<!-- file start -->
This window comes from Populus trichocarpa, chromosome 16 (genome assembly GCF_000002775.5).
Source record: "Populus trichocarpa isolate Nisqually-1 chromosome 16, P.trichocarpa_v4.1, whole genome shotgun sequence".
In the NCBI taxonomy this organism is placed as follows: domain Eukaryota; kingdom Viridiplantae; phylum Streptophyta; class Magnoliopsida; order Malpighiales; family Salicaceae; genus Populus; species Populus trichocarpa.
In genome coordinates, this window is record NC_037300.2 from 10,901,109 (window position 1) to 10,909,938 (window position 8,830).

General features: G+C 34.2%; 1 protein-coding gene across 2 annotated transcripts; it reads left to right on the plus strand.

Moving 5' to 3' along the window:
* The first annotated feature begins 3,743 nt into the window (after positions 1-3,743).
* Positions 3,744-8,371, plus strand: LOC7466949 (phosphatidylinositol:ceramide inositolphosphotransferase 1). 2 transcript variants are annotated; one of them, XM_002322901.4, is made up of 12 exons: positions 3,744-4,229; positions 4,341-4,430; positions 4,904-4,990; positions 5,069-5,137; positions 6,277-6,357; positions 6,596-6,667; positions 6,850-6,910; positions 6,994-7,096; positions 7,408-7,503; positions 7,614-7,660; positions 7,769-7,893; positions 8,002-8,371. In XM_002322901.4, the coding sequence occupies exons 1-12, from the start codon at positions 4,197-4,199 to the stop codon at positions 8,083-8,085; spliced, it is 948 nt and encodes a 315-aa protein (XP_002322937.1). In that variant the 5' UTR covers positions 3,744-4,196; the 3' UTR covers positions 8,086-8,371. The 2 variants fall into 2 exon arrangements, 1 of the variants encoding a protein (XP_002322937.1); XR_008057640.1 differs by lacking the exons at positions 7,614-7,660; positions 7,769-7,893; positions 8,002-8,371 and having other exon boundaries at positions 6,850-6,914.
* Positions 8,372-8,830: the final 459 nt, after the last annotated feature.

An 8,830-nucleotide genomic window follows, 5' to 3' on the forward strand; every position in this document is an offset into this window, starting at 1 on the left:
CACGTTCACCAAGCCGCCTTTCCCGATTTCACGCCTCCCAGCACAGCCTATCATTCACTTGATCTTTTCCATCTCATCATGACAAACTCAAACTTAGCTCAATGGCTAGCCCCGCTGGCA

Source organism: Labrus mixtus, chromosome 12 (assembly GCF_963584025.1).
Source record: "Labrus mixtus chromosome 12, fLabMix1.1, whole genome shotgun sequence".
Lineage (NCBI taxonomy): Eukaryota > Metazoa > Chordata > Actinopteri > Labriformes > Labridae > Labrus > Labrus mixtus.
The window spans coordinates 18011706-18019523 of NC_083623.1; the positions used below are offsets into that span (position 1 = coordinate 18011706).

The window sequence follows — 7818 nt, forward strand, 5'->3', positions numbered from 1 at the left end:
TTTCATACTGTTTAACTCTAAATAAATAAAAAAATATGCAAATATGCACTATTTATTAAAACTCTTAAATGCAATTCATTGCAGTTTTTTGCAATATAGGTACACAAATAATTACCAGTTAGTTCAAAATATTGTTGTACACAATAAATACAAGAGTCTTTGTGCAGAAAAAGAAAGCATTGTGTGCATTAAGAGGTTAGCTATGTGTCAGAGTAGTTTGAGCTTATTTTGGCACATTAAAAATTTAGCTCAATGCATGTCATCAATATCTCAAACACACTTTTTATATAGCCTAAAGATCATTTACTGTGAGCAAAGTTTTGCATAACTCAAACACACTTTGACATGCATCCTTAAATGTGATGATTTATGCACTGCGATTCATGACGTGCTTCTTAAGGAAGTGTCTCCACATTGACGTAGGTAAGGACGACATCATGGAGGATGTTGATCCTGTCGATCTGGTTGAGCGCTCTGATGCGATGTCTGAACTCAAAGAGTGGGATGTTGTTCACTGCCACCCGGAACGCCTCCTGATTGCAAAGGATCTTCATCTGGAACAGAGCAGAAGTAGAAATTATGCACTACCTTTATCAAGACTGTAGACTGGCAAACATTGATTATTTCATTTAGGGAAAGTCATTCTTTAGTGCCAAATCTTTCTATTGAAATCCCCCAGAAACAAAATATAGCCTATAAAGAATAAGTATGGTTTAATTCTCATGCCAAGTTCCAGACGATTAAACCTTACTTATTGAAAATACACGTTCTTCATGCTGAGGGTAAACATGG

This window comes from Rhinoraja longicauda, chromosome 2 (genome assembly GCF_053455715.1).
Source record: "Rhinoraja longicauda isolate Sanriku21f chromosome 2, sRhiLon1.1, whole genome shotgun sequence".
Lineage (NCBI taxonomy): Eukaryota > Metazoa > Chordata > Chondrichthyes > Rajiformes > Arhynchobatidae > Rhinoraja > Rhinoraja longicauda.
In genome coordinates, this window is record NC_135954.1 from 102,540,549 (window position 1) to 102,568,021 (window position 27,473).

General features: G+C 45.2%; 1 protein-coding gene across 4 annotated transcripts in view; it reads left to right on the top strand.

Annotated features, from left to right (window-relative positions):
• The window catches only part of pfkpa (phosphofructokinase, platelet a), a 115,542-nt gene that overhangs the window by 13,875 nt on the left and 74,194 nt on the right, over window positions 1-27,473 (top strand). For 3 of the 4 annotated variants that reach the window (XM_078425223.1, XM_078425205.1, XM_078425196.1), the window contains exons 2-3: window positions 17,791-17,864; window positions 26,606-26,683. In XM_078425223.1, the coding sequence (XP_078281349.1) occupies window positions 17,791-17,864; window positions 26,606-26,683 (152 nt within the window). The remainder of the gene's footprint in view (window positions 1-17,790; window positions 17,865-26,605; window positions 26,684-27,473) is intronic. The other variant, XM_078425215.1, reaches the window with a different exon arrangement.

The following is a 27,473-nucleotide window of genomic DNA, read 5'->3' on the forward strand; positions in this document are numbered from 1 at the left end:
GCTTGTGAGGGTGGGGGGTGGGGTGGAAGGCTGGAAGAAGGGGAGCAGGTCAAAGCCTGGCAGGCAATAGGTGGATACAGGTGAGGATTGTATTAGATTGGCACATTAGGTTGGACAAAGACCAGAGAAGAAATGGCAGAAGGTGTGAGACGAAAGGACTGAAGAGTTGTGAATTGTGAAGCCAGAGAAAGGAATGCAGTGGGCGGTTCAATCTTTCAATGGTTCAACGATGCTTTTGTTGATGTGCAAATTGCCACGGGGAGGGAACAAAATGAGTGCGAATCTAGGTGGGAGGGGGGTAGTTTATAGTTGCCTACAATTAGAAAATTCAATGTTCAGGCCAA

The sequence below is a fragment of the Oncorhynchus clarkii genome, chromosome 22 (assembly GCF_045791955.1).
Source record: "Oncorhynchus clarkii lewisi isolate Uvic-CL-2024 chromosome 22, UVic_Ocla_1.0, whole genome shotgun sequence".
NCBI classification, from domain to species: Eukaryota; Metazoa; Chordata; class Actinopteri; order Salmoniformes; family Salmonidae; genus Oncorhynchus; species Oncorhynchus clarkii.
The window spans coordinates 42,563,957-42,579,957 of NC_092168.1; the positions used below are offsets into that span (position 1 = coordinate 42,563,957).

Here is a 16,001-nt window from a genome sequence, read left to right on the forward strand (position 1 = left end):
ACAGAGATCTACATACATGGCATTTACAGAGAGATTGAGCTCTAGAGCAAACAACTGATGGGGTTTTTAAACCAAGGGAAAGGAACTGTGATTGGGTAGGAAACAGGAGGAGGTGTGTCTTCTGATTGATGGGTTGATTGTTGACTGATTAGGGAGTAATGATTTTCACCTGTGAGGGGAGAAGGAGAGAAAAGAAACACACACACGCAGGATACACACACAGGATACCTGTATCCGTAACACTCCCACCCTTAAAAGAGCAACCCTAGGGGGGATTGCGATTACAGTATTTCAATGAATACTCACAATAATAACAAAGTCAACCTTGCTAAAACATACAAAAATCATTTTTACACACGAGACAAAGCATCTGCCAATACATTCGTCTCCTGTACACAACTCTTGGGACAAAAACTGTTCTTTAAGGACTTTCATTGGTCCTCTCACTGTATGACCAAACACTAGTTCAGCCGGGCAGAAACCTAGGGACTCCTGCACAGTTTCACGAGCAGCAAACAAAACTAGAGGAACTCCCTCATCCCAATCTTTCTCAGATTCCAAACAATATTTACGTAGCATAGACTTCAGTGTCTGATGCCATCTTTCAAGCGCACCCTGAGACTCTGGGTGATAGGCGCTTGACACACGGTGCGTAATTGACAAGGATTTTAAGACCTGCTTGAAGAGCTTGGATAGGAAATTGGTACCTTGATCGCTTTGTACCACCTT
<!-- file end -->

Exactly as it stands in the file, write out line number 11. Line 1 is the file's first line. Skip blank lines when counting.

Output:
CACGTTCACCAAGCCGCCTTTCCCGATTTCACGCCTCCCAGCACAGCCTATCATTCACTTGATCTTTTCCATCTCATCATGACAAACTCAAACTTAGCTCAATGGCTAGCCCCGCTGGCA